As COVID-19 swept across the globe last year, many people began taking their health more seriously. They donned masks, practiced hygiene skills to help reduce the spread of germs, and eventually, billions of people got vaccinated to protect their bodies from illness.
There is another threat to our health, and most of us are not doing all we can to prevent the grave repercussions. As Brene Brown so eloquently pointed out, "Another pandemic is going to follow this one-- it's already started; we're months into it now-- which is a real mental-health pandemic." Mental health issues have been on the rise in America for decades. Rates of depression increased by more than 50 percent for young people, ages 12-25, between 2005 to 2017. The global pandemic, bringing with it an added measure of stress, isolation, fear, and reduced access to routine medical care, only exacerbated the problem.
As an entrepreneur, mental health is of particular concern to me.
Entrepreneurs have a higher than average rate of anxiety and depression. Many are standing on a dangerous precipice. Expectations on entrepreneurs are extremely high. They are trying to live up to the most successful people on earth. Starting a business invites financial instability, strain on relationships, and feelings of isolation.
Additionally, the same traits that make someone well-suited to entrepreneurship make that person vulnerable to mental health disease and suicide. Creativity leads to big emotions, passion can lead to obsession, competitiveness and risk-taking can lead to deep feelings of failure.
The news is not all bad. Fortunately, entrepreneurs generally have one very strong trait that keeps them going, in business, health, relationships, and in life: we are an optimistic bunch. If not, how could we dive into unknown ventures, seeing only possibilities?
If you are struggling with any kind of anxiety, depression, imposter syndrome, or even stress, please hear me: you are not alone.
If your mental health seems off in any way, talk to a family member or friend and share with them your feelings and what you are dealing with. Ask them for help in reaching out to a professional. High-performance individuals have coaches, partners, employees and a whole host of software and hardware solutions to make their businesses run smoothly. There's no reason not to use the same strategies in how you manage your mental health. Therapy is a valuable tool, much like the other "hacks" you have used to get where you are today.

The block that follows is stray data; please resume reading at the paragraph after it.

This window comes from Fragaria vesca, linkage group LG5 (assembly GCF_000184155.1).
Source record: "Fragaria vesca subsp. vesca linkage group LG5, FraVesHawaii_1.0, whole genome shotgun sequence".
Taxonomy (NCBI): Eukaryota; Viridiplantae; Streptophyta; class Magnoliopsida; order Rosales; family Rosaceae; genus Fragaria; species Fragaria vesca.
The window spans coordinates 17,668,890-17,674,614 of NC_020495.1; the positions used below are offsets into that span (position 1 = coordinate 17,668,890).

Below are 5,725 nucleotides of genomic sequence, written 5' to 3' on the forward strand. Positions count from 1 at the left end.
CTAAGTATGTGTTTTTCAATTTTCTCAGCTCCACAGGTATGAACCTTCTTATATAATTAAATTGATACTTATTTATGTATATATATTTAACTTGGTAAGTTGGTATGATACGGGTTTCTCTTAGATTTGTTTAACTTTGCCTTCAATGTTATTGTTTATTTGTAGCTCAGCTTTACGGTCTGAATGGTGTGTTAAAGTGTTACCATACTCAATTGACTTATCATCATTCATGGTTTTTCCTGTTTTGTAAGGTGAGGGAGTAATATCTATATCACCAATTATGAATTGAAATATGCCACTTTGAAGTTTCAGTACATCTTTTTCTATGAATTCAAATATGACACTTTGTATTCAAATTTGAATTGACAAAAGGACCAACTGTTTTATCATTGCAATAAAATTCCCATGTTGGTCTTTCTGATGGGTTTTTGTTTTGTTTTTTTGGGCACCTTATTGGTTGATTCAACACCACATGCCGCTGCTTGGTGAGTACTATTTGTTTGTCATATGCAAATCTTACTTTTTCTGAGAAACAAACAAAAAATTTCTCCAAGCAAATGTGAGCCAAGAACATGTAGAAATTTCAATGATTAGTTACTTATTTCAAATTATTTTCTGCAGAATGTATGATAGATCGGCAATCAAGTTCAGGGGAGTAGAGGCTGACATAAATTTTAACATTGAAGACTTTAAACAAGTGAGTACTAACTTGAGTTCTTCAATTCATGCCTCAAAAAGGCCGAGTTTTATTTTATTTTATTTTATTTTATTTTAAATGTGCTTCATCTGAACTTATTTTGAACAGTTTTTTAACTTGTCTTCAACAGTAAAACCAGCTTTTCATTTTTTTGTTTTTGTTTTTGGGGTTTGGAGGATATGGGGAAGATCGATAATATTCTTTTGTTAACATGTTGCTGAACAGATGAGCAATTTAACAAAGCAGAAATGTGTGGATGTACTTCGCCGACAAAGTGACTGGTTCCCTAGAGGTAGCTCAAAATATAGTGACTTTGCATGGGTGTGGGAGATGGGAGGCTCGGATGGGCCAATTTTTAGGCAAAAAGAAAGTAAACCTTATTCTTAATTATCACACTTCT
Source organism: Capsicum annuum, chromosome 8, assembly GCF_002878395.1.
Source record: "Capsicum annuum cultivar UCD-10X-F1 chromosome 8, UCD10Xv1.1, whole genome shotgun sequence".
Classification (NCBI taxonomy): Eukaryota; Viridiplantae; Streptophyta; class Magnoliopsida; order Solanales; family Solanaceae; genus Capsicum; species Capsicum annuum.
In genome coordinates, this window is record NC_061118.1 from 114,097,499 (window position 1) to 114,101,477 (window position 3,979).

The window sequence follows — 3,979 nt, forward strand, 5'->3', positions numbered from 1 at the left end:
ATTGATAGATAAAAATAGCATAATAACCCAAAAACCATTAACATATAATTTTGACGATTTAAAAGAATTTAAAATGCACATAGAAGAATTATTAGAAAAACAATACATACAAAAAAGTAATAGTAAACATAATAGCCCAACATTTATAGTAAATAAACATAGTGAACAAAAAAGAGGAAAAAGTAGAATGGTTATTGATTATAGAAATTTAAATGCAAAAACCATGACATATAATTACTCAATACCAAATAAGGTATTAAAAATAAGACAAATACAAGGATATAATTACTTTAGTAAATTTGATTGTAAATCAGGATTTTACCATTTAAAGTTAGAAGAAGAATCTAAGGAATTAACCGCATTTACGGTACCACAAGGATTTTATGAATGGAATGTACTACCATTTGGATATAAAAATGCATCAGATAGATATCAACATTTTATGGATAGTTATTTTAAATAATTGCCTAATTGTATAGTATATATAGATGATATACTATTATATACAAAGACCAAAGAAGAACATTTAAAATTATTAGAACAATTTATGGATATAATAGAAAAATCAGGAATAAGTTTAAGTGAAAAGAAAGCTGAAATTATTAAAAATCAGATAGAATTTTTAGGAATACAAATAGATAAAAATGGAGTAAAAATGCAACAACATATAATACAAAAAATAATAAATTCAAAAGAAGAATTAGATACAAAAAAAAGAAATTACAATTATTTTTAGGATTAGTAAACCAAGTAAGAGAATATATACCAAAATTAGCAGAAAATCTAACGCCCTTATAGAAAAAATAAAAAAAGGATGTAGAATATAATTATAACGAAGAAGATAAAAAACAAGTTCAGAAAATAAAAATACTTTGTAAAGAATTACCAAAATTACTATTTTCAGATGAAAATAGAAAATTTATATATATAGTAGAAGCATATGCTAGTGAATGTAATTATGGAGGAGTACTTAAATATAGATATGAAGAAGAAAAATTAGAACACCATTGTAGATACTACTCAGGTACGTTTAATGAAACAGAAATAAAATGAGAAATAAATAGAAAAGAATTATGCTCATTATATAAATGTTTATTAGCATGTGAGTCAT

Anxiety has a way of spinning out of control when we consider the unknown-- the "what ifs" of life. What if my business fails? What if I can't make payroll? What if I lose all of my friends? What if I'm not good enough?
You can turn that fear into power by changing these questions from "what if?" to "what is?" What is the next step to my success? What is my greatest asset? What is the best way to move forward? What is my support network? Changing that one simple letter helps you focus on the here and now instead of the overwhelming future.
Breathe through those tough times with good people around you. It will be ok.
If you are not struggling, I invite you to consider those who are--and I promise you, someone you know is. You can be the lifeline that they need through small and simple actions.
Here are some ideas of how to help:
- Look someone in their eyes and tell them you love them
- Reach out to someone you haven't connected with in years
- Pick one person you know is struggling and listen to their pain
- Sit in someone's pain. Don't try to fix them, just listen.
Religious leader Henry B. Eyring shared some advice given to him by a mentor, "Hal, when you meet someone, treat them as if they were in serious trouble, and you will be right more than half the time." I have learned personally over the years that he was actually too low in this estimate.
If, as entrepreneurs, we could all follow this advice, what kind of community could we create? Could we normalize feelings of inadequacy, the fear that we don't belong and the nagging feeling that nothing is ever good enough? Could we build a support network that helped our peers understand that their ideas, their strengths, and their very person are so needed, in the business community and in the world?
Don't wait to help. Do it now. Tomorrow may be too late.